This saying points out the danger of jumping into strategic planning without fully considering the landscape--the context--in which we are operating. In this latest post in our series on strategic leadership, we are going to look at how to create a landscape analysis which maps the context in which your strategic choices unfold. Whether you are a donor, a philanthropy advisor or a social entrepreneur, it makes sense to get familiar with this process and use it whenever you are making significant strategic choices about how best to achieve the impact you envision.
How you carry out your mission
Consistent with your values
In order to maximize your potential impact in pursuit of your vision
A landscape analysis:
A landscape analysis can easily feel overwhelming if you don't begin by getting clear about the boundaries of what you are attempting to map. There are several common ways of doing this.
Geography: many donors and non profits have a geographic area in which they have chosen to operate
Issue area: this is another way that those working on issues of social change often define the boundaries of their work.
You can also combine these screens--e.g. a landscape analysis looking at the issue of long term homelessness in the city of Boston.
The next step is to think about who are the key players in this landscape. In can be very helpful here to step back from socially constructed identities, like "funder" and "non-profit" and consider key players instead in terms of the functional roles they actually play in the landscape, regardless of their formal title.
A lot of times there's a disconnect between the title an individual or an organization has and the actual role they play in the landscape. For example, a foundation might position itself in the landscape as an "accelerator" of other's efforts, but in reality they are actually playing the role of entrepreneur because they have a clear strategy of their own and most of their energy goes into trying to get others on board with this strategy.
If at all possible, interview the key players directly, seeking to understand their interests and their patterns of behavior. When key players aren't accessible through interviews, try to learn what you can through interviews with people who've had a chance to observe their actions over time. Being real about what you don't know is very important here as well--even if you've interviewed someone extensively, this doesn't necessarily mean you're in a position to predict their future behavior. Good strategy accounts for uncertainty!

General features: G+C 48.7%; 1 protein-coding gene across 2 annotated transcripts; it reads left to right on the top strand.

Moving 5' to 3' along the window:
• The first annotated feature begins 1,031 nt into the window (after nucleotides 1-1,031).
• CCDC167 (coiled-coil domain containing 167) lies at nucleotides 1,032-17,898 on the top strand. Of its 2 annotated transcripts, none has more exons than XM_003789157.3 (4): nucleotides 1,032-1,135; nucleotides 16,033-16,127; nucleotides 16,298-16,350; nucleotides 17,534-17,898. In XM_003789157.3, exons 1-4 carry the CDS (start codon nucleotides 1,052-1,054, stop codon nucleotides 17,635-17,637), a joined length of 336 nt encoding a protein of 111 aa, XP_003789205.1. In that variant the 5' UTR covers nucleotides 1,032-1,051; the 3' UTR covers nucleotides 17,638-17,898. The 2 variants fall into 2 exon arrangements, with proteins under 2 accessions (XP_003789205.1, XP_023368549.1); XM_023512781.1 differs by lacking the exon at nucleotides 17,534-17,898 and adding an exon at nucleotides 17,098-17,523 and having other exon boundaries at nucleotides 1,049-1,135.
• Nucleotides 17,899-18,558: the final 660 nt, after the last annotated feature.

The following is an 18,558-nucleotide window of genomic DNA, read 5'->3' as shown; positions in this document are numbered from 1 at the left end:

Next we want to consider major forces and trends that are shaping the landscape we're looking at. What kinds of forces and trends are we talking about? he Aspen Institute's work identifying 8 forms of capital can be a really helpful lens to use. Consider each of these 8 forms of capital and look for ways these forces might be changing the game in your operating environment. The interviews with key players can be a great source of insight here, along with desk research, news articles, whatever you can get your hands on.
Scenario planning can be a very useful tool for sorting through these forces and trends and figuring out which of them are the most consequential for your strategic choices. Much more on how to use this technique in this video.
The final step is to take some time to step back and reflect on what all of this means for shaping a winning strategy. A.G. Lafley's book Playing to Win is a classic in the business strategy field, and it can also be very useful for those engaged in social change when it comes to disciplined thinking about how to consider the context of your landscape to frame your key strategic choices.
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These are the same materials we use with the social entrepreneurs in our accelerator program and the funders we coach one on one. The world has never been more in need of a new, greatest generation of change agents and that's why we're opening up free access to these materials to anyone who's ready to make use of them!